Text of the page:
I was recently asked “what unrealistic expectations can harm children?” Sadly my answer is most. Many expectations for our children are rooted in an unfulfilled personal need, not in a desire to fulfill our children’s personal goals. It seems to be a misconception that high expectations are necessary for motivating a child to be successful. Herein lies some of the problem, we are getting confused between expectations and believing in your child. It is important to show your child you believe in them but that looks very different from having high expectations. Believing in your child may sound like “she’s such a good writer, I can’t wait to read what she writes next. She may make a career of it someday.”  An expectation sounds more like this “I expect my child to put effort into their writing. I know they are capable of writing at a much higher level than they currently are. I expect them to try harder as I know they could make a career of it, if they just tried harder.” More important than anything is that we encourage children to believe in themselves. Intrinsic motivation is much more powerful and fulfilling; “you seem to really enjoy writing. It’s a good feeling to know you’re good at something.” So what common expectations can make your child feel more judged, than motivated? There are some themes that we can try to look out for. Asking yourself, “why do I want this for my child?” is a great starting point.

Lack of knowledge about child development often puts unrealistic expectations on behaviour and development, especially self-regulation. This makes it difficult to support your child’s needs if you really don’t understand them. This includes sleeping, eating, toileting, developmental milestones (walking, talking, self-regulation), cognitive abilities, emotional regulation, the list really goes on. If you believe a one-year-old should be able to understand the consequences of throwing their cup and maintain impulse control enough to tell their brain not to do this super cool thing it just discovered, well you are likely setting yourself up for disappointment and frustration. Understanding why they are throwing the cup, how little they understand about why you don’t want them to and knowing about their lack of impulse control can help you have realistic expectations and develop a plan that is attainable for both of you; much easier way to parent.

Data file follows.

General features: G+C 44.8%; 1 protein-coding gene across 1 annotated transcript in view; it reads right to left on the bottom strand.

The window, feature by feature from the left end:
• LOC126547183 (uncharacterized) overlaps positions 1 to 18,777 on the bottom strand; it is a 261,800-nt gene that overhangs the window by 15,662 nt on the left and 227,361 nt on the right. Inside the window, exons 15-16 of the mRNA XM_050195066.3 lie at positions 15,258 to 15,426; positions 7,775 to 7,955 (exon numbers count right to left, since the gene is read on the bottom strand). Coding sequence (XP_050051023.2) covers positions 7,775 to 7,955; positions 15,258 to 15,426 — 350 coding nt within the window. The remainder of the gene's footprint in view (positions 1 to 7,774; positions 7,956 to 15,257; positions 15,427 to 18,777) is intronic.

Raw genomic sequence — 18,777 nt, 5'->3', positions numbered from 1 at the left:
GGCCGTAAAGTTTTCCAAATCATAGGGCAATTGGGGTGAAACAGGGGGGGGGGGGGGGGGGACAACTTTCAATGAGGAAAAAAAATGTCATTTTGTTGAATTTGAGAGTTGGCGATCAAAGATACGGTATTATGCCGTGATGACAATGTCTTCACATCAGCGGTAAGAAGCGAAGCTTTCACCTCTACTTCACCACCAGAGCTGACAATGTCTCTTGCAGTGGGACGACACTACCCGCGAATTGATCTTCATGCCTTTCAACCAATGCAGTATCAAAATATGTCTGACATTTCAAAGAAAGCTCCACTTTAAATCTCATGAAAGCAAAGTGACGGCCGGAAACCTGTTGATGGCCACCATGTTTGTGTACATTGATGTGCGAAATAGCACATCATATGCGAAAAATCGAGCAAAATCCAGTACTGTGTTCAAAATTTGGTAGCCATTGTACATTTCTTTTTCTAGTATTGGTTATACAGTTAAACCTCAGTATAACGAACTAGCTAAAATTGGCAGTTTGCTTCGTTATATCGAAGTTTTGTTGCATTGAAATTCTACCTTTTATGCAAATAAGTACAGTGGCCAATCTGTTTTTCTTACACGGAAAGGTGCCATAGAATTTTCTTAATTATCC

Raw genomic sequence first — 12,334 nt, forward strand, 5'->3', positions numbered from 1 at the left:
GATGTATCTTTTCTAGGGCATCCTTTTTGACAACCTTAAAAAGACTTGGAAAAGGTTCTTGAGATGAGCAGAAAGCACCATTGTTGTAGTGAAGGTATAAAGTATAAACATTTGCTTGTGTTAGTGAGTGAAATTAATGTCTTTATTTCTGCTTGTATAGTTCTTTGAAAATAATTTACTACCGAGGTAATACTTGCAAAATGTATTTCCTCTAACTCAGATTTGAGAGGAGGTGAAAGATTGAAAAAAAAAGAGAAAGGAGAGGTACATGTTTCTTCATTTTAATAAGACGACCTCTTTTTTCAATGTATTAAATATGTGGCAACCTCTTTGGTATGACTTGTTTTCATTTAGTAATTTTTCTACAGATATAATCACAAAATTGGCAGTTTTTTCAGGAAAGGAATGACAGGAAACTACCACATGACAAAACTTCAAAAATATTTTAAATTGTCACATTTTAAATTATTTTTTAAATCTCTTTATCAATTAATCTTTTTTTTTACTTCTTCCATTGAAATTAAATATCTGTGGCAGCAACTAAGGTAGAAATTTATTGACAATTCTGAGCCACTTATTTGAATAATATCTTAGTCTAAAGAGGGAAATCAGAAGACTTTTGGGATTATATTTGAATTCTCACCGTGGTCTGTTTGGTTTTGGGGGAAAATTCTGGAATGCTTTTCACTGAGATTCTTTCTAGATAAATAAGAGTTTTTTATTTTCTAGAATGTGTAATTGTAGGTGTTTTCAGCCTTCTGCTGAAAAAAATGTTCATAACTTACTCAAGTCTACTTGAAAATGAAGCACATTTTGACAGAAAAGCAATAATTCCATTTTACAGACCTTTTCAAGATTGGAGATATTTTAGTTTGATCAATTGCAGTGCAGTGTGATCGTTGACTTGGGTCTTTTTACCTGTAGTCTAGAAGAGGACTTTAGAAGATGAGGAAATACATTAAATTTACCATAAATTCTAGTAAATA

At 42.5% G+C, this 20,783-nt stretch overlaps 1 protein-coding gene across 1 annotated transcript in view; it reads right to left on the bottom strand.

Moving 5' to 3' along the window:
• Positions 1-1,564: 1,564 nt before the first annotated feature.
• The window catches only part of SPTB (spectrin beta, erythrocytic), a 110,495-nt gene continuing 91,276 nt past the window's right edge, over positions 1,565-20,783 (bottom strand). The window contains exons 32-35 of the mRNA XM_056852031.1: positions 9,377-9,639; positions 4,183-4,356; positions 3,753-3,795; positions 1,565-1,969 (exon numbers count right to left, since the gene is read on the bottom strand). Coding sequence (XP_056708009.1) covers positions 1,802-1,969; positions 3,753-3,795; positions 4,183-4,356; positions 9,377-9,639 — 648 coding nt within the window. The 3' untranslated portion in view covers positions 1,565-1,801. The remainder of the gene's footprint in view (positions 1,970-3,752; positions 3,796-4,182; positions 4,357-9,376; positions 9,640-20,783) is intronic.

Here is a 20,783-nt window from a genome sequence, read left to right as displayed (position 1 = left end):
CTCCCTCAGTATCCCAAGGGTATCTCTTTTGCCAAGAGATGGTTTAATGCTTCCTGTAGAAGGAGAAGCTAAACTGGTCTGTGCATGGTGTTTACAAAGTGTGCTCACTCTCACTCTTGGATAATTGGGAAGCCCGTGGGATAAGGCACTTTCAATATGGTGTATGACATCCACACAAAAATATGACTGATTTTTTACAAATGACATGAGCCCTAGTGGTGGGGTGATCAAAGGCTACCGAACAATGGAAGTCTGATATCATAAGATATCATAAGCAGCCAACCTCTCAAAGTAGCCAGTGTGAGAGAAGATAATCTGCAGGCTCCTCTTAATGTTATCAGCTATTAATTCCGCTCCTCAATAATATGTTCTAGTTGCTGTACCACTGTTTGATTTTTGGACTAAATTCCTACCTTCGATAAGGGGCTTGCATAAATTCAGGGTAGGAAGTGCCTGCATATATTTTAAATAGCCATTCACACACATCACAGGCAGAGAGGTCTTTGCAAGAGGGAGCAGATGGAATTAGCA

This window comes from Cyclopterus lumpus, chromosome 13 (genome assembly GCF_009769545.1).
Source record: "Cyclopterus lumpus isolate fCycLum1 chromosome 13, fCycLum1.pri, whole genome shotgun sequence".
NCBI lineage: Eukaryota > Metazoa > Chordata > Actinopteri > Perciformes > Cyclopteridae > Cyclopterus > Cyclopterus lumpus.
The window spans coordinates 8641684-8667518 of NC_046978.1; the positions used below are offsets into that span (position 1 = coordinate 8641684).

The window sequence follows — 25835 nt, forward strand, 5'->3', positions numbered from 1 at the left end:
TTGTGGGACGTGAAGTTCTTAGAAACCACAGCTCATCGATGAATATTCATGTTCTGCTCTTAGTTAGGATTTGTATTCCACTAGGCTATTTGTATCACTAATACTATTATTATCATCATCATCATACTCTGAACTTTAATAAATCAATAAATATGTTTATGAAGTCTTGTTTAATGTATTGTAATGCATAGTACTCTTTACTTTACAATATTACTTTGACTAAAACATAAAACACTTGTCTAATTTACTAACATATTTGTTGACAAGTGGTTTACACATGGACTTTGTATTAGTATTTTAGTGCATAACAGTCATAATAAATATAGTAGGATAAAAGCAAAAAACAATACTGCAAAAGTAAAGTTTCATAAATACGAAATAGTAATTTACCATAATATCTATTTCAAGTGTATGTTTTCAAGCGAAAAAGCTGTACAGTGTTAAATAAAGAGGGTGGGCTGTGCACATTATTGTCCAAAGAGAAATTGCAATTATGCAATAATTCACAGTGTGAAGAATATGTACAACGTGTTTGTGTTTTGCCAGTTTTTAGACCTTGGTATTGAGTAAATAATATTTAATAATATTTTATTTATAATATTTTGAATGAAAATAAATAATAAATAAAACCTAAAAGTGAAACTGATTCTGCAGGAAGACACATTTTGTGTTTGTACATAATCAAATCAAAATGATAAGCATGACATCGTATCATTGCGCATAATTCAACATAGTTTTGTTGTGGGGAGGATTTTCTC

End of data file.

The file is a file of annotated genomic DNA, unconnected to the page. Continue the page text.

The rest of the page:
Expectations about making similar life choices, such as expecting them to marry, expecting them to be interested in the opposite sex, expecting them to have children or follow the same religion. These can all be harmful and may create a divide between you and your child. Children are attached to their caregivers, even if it may not always feel this way. Even insecure attachment is attachment. Children need to feel validation and acceptance from their parents as part of the attachment relationship. Even if you are passive aggressively disagreeing with their life choices, it can be almost impossible for a child (even an adult child) to accept the lack of unconditional love from their attachment figure. They may continue to try to gain your acceptance or feel a need to shut you out. If you are struggling with this, start with empathy. Before acceptance, comes empathy. Your child will see you trying and that will most likely have a positive impact on your relationship.

Expectations about success. Expecting your child to do well in school almost certainly sets you both up for failure. Your child will likely never be able to meet your expectations and that pressure can cause mental health issues. Academic pressure has been linked to mental health challenges in adolescence and young adulthood. It’s also been shown that when a child feels pressure to succeed academically, they can sometimes resort to unhealthy strategies. Children may cheat on assignments or tests for fear of disappointing their parents. They can also resort to unhealthy coping strategies to escape from the pressure, or to keep up with it. Stimulant drug use is becoming increasingly common in universities and colleges because students feel overwhelmed by academic pressure. They feel the need to maintain a perfect GPA, so they turn to medication to help them stay up and finish school work. I understand this pressure, as I put very high academic expectations on myself in college, but I was older, so I coped by reducing my stress load outside of school and seeking support. Often people who have just entered college don’t have the emotional life skills to know how to cope with this kind of pressure in a healthy way. It is fine to hold yourself to high standards, but it requires a lot of external support, not pressure, to maintain those standards.